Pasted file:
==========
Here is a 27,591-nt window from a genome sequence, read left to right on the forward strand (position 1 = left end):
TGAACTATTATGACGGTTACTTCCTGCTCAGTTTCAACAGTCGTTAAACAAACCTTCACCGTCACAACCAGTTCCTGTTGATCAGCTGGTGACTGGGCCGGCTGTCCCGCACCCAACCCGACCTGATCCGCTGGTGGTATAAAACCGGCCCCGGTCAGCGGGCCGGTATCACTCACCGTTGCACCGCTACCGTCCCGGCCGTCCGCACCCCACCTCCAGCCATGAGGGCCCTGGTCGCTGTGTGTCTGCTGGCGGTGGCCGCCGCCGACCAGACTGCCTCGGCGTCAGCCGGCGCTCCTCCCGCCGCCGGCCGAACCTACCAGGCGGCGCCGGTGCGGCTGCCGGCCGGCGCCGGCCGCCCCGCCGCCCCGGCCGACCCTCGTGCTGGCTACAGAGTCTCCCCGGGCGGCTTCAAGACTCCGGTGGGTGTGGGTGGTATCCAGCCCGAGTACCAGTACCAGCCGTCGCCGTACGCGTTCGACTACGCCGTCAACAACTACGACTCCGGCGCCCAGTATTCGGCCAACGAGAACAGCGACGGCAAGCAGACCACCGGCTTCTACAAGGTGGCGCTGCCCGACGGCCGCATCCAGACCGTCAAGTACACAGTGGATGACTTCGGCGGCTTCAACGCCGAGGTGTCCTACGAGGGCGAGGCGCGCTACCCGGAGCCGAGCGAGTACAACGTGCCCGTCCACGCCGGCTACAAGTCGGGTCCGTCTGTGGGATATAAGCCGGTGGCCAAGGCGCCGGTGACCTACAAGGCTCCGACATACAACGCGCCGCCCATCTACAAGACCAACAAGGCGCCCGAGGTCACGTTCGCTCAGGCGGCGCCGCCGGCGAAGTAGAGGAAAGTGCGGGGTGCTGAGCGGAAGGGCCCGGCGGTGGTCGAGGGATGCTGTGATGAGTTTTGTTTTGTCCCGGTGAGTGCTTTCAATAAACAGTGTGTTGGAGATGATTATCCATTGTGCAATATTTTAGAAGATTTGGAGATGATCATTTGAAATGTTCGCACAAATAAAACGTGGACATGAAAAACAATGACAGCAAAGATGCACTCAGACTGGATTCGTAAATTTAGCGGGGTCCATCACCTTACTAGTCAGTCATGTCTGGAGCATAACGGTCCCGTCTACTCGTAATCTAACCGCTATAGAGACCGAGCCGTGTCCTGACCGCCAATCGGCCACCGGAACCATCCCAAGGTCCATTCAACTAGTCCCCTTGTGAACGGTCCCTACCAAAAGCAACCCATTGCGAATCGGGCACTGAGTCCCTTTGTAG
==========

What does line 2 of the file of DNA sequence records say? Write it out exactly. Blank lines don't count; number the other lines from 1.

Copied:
TGAACTATTATGACGGTTACTTCCTGCTCAGTTTCAACAGTCGTTAAACAAACCTTCACCGTCACAACCAGTTCCTGTTGATCAGCTGGTGACTGGGCCGGCTGTCCCGCACCCAACCCGACCTGATCCGCTGGTGGTATAAAACCGGCCCCGGTCAGCGGGCCGGTATCACTCACCGTTGCACCGCTACCGTCCCGGCCGTCCGCACCCCACCTCCAGCCATGAGGGCCCTGGTCGCTGTGTGTCTGCTGGCGGTGGCCGCCGCCGACCAGACTGCCTCGGCGTCAGCCGGCGCTCCTCCCGCCGCCGGCCGAACCTACCAGGCGGCGCCGGTGCGGCTGCCGGCCGGCGCCGGCCGCCCCGCCGCCCCGGCCGACCCTCGTGCTGGCTACAGAGTCTCCCCGGGCGGCTTCAAGACTCCGGTGGGTGTGGGTGGTATCCAGCCCGAGTACCAGTACCAGCCGTCGCCGTACGCGTTCGACTACGCCGTCAACAACTACGACTCCGGCGCCCAGTATTCGGCCAACGAGAACAGCGACGGCAAGCAGACCACCGGCTTCTACAAGGTGGCGCTGCCCGACGGCCGCATCCAGACCGTCAAGTACACAGTGGATGACTTCGGCGGCTTCAACGCCGAGGTGTCCTACGAGGGCGAGGCGCGCTACCCGGAGCCGAGCGAGTACAACGTGCCCGTCCACGCCGGCTACAAGTCGGGTCCGTCTGTGGGATATAAGCCGGTGGCCAAGGCGCCGGTGACCTACAAGGCTCCGACATACAACGCGCCGCCCATCTACAAGACCAACAAGGCGCCCGAGGTCACGTTCGCTCAGGCGGCGCCGCCGGCGAAGTAGAGGAAAGTGCGGGGTGCTGAGCGGAAGGGCCCGGCGGTGGTCGAGGGATGCTGTGATGAGTTTTGTTTTGTCCCGGTGAGTGCTTTCAATAAACAGTGTGTTGGAGATGATTATCCATTGTGCAATATTTTAGAAGATTTGGAGATGATCATTTGAAATGTTCGCACAAATAAAACGTGGACATGAAAAACAATGACAGCAAAGATGCACTCAGACTGGATTCGTAAATTTAGCGGGGTCCATCACCTTACTAGTCAGTCATGTCTGGAGCATAACGGTCCCGTCTACTCGTAATCTAACCGCTATAGAGACCGAGCCGTGTCCTGACCGCCAATCGGCCACCGGAACCATCCCAAGGTCCATTCAACTAGTCCCCTTGTGAACGGTCCCTACCAAAAGCAACCCATTGCGAATCGGGCACTGAGTCCCTTTGTAG